Contesting a Stepparent Adoption
With remarriage rates at an all-time high, more and more couples are entering into new marital relationships with children from their previous marriages or other relationships. While blended families can certainly be a challenge for many, others quickly adjust to the new reality, establishing healthy, loving bonds between stepparents and stepchildren. Depending on the circumstances of the situation, some stepparents may even look to formally adopt their stepchildren, hoping to provide a level of security for the while taking on significant legal responsibility. If your child’s new stepparent is attempting an adoption, however, you have options in protecting your parental rights.
Your Consent Is Needed
A stepparent adoption most often concerns the new spouse of a child’s custodial parent seeking legal parental rights over the child. Illinois law only recognizes a maximum of two legal parents for any child. This means that, in order to continue, the child may only have one legal parent prior to the adoption or, during the process, the parental rights of the non-custodial parent must be terminated. The simplest way in which your parental rights may be terminated is by granting your voluntary consent to the adoption.
It is important to keep in mind that by voluntarily giving up your parental rights, you will no longer have legally-guaranteed access to or responsibility over your child. You will no longer have standing to file for custody or visitation, although, if you and the other parent can agree, you may be able to reach an informal agreement. On the other hand, you will no longer be responsible for maintaining obligations for child support; that responsibility is shifted to the stepparent in the event of a future divorce.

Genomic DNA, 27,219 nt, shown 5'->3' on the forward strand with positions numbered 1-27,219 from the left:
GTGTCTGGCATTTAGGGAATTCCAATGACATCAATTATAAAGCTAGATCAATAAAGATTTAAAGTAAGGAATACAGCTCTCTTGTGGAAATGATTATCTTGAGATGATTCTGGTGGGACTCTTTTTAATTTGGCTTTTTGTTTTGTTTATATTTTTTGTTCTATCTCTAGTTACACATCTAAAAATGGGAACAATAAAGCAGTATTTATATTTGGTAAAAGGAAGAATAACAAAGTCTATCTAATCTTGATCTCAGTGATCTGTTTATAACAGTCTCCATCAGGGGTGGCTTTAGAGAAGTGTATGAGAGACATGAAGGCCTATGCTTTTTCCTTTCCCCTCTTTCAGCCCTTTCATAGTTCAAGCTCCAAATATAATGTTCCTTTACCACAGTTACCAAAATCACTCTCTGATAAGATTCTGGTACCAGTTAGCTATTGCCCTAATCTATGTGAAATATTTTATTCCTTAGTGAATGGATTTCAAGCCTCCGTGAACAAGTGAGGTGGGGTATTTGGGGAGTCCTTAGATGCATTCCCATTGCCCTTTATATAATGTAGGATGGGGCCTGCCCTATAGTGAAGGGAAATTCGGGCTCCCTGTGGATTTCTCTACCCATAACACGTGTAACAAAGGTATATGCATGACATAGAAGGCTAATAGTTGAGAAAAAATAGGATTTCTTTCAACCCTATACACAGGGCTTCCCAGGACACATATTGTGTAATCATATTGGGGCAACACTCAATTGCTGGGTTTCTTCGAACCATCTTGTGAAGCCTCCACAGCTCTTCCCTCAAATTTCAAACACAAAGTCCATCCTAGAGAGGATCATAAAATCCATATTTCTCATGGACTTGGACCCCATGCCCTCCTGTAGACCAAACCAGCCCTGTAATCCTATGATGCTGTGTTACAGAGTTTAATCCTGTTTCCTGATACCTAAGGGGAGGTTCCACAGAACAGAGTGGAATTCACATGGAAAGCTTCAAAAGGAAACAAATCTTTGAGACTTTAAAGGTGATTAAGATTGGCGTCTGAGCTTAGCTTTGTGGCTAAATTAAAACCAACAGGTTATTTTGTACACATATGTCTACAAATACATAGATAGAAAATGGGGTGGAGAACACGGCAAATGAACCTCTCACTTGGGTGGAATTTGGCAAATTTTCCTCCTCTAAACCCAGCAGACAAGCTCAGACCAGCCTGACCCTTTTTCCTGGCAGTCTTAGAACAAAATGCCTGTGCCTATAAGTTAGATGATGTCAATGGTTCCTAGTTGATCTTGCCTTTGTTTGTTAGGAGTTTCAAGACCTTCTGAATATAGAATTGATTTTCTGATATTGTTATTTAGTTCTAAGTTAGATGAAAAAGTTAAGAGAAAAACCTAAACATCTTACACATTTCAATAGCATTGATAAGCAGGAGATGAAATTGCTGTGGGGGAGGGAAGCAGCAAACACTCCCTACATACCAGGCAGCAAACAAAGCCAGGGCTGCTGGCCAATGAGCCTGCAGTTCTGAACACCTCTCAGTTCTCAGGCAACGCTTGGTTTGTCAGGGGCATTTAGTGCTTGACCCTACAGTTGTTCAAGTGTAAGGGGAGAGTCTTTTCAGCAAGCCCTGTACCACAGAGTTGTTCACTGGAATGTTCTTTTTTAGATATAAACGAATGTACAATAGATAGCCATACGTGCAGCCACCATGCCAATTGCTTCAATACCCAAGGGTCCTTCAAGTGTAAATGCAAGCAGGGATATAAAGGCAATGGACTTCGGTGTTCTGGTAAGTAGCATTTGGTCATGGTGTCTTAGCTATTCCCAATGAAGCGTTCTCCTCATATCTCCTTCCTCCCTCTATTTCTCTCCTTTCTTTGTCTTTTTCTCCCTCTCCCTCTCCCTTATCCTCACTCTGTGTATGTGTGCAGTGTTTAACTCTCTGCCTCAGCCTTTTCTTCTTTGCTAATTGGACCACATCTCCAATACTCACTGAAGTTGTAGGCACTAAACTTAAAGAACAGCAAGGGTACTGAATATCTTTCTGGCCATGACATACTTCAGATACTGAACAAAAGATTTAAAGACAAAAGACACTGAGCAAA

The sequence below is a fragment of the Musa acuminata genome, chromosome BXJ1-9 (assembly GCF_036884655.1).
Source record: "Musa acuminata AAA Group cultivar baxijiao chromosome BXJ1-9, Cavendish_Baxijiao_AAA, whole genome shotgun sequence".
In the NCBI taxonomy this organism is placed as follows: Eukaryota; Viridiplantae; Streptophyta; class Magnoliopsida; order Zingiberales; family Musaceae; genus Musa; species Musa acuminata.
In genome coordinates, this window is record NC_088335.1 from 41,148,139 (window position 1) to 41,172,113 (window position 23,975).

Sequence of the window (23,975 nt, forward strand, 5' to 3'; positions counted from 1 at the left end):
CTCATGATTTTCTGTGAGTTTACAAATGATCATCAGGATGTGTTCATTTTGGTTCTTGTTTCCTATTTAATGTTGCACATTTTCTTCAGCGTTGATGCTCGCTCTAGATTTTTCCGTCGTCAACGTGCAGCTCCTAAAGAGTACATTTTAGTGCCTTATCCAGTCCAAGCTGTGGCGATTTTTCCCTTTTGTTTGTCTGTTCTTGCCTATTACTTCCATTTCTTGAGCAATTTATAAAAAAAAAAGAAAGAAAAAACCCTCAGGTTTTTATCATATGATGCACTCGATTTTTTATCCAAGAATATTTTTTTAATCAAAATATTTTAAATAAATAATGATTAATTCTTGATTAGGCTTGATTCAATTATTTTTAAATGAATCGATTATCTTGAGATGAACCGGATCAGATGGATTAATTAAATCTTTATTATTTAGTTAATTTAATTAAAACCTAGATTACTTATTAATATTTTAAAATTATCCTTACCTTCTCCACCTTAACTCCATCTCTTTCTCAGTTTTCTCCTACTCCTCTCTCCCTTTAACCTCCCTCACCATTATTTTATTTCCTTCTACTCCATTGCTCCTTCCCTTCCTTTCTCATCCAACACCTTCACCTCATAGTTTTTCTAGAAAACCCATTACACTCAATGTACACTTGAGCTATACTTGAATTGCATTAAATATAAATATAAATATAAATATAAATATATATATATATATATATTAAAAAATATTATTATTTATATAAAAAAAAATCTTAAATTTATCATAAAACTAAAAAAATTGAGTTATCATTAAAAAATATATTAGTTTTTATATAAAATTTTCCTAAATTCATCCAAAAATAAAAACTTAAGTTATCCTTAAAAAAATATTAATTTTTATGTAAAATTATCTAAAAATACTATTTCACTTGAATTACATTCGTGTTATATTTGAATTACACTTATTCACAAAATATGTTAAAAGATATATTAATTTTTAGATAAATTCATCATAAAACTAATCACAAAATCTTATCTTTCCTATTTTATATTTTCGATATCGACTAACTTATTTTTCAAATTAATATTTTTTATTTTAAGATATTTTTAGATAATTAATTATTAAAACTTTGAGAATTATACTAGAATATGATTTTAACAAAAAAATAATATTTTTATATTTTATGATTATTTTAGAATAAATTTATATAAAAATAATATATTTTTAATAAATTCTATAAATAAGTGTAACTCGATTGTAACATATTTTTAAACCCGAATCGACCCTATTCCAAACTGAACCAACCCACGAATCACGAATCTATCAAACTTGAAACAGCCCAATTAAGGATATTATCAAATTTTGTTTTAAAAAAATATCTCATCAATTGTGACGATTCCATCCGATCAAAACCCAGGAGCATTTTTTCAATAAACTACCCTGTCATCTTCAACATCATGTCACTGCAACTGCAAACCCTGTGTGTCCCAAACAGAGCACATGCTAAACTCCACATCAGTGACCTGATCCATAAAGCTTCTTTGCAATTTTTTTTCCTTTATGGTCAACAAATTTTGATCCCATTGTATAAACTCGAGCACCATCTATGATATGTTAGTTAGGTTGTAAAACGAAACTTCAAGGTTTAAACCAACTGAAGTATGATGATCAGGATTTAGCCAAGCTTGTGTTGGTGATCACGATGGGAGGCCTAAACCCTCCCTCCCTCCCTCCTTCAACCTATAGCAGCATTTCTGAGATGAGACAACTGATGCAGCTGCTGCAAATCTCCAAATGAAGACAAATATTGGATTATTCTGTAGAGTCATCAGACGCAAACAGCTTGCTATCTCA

If you refuse to grant consent for the stepparent adoption, the proceedings are essentially dead. However, the other parent may try to show one of two things to allow the adoption to continue: that you are unfit and your parental rights should be involuntarily terminated; or that you are not actually the child’s parent. It would take substantial evidence presented to the court in order for you to be found unfit, including proof of physical abuse, a history substance abuse, neglect, or abandonment of the child among other things. Proving that you are not actually the child’s parent is even more complex, and your attorney can help you develop an approach to dealing with such allegations.
If another person is looking to adopt your child, it is critical that you understand your legal options before it is too late. Contact an experienced Orland Park family law attorney today for a free consultation. We can help ensure your rights are protected at every stage of the process.